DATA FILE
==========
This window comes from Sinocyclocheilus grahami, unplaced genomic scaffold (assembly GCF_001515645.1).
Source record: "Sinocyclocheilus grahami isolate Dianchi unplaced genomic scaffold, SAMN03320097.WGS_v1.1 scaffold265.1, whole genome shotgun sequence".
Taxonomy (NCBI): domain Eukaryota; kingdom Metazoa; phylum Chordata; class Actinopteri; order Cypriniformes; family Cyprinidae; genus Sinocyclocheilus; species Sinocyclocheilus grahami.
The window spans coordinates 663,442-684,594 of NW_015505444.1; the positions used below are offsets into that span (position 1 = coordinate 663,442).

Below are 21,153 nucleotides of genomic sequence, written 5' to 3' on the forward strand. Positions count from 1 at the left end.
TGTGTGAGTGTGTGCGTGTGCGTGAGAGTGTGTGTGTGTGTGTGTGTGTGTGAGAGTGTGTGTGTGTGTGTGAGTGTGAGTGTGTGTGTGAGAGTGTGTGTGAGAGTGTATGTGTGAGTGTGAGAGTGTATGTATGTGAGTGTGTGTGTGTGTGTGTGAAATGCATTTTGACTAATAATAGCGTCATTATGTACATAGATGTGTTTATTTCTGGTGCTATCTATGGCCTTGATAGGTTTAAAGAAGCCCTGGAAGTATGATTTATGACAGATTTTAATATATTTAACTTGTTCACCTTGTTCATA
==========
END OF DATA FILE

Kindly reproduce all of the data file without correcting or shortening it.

This window comes from Sinocyclocheilus grahami, unplaced genomic scaffold (assembly GCF_001515645.1).
Source record: "Sinocyclocheilus grahami isolate Dianchi unplaced genomic scaffold, SAMN03320097.WGS_v1.1 scaffold265.1, whole genome shotgun sequence".
Taxonomy (NCBI): domain Eukaryota; kingdom Metazoa; phylum Chordata; class Actinopteri; order Cypriniformes; family Cyprinidae; genus Sinocyclocheilus; species Sinocyclocheilus grahami.
The window spans coordinates 663,442-684,594 of NW_015505444.1; the positions used below are offsets into that span (position 1 = coordinate 663,442).

Below are 21,153 nucleotides of genomic sequence, written 5' to 3' on the forward strand. Positions count from 1 at the left end.
TGTGTGAGTGTGTGCGTGTGCGTGAGAGTGTGTGTGTGTGTGTGTGTGTGTGAGAGTGTGTGTGTGTGTGTGAGTGTGAGTGTGTGTGTGAGAGTGTGTGTGAGAGTGTATGTGTGAGTGTGAGAGTGTATGTATGTGAGTGTGTGTGTGTGTGTGTGAAATGCATTTTGACTAATAATAGCGTCATTATGTACATAGATGTGTTTATTTCTGGTGCTATCTATGGCCTTGATAGGTTTAAAGAAGCCCTGGAAGTATGATTTATGACAGATTTTAATATATTTAACTTGTTCACCTTGTTCATA